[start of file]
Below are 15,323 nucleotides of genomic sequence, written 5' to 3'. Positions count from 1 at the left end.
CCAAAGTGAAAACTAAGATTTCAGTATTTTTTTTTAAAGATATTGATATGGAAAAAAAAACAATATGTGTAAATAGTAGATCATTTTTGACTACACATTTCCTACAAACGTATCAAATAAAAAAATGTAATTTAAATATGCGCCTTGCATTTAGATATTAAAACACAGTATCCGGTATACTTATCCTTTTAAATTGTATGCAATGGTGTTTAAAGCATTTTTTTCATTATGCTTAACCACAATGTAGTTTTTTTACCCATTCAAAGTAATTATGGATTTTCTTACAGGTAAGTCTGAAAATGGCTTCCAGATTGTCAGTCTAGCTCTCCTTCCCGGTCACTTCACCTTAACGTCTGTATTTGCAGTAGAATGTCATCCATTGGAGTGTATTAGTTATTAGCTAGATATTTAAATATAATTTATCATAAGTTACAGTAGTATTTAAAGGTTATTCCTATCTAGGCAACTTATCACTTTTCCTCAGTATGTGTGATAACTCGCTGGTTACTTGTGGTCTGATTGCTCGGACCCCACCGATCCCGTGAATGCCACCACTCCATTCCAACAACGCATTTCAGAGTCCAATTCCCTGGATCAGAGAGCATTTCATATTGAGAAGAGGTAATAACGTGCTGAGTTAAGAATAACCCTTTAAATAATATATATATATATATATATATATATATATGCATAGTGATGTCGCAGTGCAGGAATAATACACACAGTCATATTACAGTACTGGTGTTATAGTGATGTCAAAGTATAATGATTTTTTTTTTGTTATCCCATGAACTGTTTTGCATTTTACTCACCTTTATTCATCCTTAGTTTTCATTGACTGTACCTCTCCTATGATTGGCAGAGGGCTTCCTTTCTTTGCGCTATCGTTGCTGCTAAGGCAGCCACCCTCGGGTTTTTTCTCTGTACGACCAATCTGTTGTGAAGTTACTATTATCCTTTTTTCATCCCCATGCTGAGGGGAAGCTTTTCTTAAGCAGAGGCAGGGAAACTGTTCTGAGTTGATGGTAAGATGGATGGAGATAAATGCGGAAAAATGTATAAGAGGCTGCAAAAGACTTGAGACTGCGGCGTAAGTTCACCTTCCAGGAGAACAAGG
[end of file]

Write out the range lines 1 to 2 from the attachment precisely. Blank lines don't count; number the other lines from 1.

Below are 15,323 nucleotides of genomic sequence, written 5' to 3'. Positions count from 1 at the left end.
CCAAAGTGAAAACTAAGATTTCAGTATTTTTTTTTAAAGATATTGATATGGAAAAAAAAACAATATGTGTAAATAGTAGATCATTTTTGACTACACATTTCCTACAAACGTATCAAATAAAAAAATGTAATTTAAATATGCGCCTTGCATTTAGATATTAAAACACAGTATCCGGTATACTTATCCTTTTAAATTGTATGCAATGGTGTTTAAAGCATTTTTTTCATTATGCTTAACCACAATGTAGTTTTTTTACCCATTCAAAGTAATTATGGATTTTCTTACAGGTAAGTCTGAAAATGGCTTCCAGATTGTCAGTCTAGCTCTCCTTCCCGGTCACTTCACCTTAACGTCTGTATTTGCAGTAGAATGTCATCCATTGGAGTGTATTAGTTATTAGCTAGATATTTAAATATAATTTATCATAAGTTACAGTAGTATTTAAAGGTTATTCCTATCTAGGCAACTTATCACTTTTCCTCAGTATGTGTGATAACTCGCTGGTTACTTGTGGTCTGATTGCTCGGACCCCACCGATCCCGTGAATGCCACCACTCCATTCCAACAACGCATTTCAGAGTCCAATTCCCTGGATCAGAGAGCATTTCATATTGAGAAGAGGTAATAACGTGCTGAGTTAAGAATAACCCTTTAAATAATATATATATATATATATATATATATATATGCATAGTGATGTCGCAGTGCAGGAATAATACACACAGTCATATTACAGTACTGGTGTTATAGTGATGTCAAAGTATAATGATTTTTTTTTTGTTATCCCATGAACTGTTTTGCATTTTACTCACCTTTATTCATCCTTAGTTTTCATTGACTGTACCTCTCCTATGATTGGCAGAGGGCTTCCTTTCTTTGCGCTATCGTTGCTGCTAAGGCAGCCACCCTCGGGTTTTTTCTCTGTACGACCAATCTGTTGTGAAGTTACTATTATCCTTTTTTCATCCCCATGCTGAGGGGAAGCTTTTCTTAAGCAGAGGCAGGGAAACTGTTCTGAGTTGATGGTAAGATGGATGGAGATAAATGCGGAAAAATGTATAAGAGGCTGCAAAAGACTTGAGACTGCGGCGTAAGTTCACCTTCCAGGAGAACAAGG